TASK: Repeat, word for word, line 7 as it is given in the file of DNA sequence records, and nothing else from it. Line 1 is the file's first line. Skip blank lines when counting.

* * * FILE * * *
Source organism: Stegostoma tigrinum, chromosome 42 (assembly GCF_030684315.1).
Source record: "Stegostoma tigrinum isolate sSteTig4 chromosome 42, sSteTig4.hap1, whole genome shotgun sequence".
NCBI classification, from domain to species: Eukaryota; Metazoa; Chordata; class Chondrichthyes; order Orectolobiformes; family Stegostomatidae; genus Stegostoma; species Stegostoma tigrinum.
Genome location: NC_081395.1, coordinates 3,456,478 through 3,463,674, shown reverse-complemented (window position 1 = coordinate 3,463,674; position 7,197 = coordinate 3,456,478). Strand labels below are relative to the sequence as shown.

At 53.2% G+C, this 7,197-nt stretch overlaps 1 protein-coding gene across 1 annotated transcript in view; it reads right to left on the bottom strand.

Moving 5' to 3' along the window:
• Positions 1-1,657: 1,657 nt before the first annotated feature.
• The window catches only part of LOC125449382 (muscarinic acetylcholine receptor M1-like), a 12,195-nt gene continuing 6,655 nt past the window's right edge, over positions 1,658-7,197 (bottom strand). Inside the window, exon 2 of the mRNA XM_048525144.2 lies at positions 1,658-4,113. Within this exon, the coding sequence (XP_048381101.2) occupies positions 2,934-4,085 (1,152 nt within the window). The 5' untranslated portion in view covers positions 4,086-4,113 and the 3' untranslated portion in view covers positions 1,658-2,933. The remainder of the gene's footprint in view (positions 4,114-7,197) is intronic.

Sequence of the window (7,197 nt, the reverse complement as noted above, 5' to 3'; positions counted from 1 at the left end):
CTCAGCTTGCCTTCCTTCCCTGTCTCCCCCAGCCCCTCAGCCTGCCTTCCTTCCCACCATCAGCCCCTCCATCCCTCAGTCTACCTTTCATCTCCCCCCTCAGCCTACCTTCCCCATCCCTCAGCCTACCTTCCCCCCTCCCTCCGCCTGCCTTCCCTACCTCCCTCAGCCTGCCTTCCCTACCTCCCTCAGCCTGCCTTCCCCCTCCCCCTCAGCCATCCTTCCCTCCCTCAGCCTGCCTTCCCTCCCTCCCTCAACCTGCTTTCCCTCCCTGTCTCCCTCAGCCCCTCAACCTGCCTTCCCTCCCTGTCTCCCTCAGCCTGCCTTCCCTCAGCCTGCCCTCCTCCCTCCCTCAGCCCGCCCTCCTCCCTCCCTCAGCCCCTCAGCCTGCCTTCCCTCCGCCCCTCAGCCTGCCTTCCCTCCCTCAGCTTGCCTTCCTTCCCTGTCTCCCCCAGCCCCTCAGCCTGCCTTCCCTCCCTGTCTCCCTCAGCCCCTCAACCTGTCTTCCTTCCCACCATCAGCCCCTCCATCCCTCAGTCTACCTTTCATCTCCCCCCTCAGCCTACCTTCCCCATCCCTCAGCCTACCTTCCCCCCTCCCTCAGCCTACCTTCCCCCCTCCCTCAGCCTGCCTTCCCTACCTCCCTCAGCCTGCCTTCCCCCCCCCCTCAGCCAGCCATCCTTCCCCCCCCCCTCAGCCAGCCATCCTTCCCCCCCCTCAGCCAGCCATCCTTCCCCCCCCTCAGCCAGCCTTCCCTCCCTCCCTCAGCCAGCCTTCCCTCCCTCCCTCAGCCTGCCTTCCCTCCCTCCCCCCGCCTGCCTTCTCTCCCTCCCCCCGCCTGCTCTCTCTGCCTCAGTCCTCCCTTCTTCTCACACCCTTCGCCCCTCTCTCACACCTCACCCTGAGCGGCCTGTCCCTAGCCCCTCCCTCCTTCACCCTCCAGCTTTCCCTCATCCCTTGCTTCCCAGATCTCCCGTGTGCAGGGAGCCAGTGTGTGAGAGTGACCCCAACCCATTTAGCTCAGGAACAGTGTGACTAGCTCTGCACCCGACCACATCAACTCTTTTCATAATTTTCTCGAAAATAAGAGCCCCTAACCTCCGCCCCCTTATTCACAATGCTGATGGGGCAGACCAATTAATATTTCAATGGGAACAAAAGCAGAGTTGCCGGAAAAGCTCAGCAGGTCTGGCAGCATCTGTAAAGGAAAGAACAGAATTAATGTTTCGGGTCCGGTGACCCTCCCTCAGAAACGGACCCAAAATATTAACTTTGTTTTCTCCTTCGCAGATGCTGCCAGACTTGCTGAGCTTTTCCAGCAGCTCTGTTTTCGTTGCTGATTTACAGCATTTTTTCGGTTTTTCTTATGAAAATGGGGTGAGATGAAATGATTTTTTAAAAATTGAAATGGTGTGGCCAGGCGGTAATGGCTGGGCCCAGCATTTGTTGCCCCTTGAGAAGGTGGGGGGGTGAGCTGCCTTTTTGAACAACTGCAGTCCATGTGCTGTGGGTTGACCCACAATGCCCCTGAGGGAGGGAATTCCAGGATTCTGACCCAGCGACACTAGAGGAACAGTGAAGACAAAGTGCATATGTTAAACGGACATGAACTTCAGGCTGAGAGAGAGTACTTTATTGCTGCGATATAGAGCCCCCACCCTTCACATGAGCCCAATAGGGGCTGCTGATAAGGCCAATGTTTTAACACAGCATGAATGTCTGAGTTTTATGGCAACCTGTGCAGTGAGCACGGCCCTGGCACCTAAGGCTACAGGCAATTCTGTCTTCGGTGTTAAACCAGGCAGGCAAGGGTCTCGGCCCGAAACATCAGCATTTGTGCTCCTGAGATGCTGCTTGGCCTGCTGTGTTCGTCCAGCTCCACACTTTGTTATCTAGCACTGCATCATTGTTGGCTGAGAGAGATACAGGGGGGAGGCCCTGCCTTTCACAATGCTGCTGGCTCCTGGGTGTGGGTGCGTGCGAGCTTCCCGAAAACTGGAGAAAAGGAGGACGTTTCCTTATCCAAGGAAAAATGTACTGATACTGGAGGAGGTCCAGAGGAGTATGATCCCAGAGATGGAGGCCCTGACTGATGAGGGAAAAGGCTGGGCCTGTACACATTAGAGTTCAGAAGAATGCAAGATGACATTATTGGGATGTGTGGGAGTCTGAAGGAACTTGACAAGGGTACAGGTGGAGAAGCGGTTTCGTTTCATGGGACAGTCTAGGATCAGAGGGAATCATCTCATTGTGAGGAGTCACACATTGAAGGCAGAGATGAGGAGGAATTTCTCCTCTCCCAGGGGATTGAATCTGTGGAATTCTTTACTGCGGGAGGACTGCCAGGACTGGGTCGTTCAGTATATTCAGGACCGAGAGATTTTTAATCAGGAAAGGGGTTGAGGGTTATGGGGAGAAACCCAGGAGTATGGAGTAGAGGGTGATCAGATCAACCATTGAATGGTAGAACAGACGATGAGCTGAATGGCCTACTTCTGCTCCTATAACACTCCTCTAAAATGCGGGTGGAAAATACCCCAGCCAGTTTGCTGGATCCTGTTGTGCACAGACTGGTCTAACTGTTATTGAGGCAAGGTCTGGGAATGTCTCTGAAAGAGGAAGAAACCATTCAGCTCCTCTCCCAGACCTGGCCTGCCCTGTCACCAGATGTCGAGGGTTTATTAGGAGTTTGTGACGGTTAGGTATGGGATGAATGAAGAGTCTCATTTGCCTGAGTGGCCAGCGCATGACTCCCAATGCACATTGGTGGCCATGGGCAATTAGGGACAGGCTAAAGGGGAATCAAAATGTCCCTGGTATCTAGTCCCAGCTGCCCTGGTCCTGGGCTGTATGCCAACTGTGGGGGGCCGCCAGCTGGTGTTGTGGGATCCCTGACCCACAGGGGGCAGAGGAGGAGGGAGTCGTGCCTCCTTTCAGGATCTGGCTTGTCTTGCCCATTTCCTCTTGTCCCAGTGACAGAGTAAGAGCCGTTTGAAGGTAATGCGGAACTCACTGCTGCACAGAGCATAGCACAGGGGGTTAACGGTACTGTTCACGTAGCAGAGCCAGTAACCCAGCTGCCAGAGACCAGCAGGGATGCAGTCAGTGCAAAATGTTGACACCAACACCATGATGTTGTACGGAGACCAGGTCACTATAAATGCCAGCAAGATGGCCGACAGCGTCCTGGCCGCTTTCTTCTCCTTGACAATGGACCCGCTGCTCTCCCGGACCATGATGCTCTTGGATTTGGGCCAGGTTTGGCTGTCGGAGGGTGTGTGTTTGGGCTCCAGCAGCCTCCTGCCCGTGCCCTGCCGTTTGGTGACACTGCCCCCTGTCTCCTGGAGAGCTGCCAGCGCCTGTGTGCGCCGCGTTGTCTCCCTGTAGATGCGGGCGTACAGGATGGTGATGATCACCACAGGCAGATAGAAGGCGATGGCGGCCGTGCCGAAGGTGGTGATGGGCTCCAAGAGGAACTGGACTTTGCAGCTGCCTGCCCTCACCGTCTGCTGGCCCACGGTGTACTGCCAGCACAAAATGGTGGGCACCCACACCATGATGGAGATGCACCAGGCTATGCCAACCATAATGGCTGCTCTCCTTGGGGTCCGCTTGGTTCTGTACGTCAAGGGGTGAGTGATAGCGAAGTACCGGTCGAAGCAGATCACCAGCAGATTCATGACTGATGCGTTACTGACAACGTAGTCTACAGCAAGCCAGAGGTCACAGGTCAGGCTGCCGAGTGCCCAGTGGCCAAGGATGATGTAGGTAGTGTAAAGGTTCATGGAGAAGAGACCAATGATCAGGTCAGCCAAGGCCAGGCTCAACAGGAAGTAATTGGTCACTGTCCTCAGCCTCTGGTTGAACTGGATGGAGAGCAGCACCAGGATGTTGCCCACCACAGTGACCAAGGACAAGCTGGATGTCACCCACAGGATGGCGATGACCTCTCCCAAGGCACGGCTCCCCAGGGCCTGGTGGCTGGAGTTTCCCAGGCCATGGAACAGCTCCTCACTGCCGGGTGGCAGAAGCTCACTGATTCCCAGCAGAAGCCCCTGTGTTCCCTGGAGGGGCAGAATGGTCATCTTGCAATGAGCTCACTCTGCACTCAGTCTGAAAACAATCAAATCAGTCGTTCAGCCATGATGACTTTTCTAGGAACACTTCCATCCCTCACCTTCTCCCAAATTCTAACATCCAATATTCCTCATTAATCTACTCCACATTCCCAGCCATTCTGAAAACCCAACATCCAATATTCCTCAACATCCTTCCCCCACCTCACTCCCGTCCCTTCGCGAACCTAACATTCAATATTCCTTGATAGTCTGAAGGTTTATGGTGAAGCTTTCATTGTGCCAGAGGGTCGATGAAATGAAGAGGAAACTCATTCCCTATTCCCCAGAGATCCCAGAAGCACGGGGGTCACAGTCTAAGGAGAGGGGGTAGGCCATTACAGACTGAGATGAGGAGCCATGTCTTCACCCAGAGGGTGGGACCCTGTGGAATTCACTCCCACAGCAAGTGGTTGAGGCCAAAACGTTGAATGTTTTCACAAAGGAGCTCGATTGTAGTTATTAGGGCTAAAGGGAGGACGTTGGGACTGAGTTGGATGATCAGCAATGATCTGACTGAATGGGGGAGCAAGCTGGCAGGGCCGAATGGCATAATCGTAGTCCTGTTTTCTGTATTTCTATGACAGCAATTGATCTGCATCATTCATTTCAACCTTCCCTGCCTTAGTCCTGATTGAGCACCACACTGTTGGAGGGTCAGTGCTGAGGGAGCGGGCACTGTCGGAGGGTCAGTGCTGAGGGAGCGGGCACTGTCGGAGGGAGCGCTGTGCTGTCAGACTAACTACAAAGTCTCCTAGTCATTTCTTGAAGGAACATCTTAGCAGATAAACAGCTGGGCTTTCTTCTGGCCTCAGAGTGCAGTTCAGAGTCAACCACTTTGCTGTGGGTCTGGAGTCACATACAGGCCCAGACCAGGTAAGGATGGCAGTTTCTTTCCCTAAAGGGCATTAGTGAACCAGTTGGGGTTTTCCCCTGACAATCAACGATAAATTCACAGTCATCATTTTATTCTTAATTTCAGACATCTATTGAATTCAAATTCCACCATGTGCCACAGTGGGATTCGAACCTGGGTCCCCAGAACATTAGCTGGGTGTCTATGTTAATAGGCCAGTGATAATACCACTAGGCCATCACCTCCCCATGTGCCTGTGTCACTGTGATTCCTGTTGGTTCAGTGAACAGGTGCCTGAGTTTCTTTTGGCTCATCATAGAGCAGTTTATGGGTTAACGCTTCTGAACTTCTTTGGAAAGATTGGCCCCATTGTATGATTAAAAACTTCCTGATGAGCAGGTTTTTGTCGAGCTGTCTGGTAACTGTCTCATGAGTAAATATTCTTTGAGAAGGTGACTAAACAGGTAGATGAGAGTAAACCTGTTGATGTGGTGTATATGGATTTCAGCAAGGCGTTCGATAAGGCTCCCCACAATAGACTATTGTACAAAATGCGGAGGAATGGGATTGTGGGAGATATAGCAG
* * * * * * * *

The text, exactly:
• Positions 1-1,657: 1,657 nt before the first annotated feature.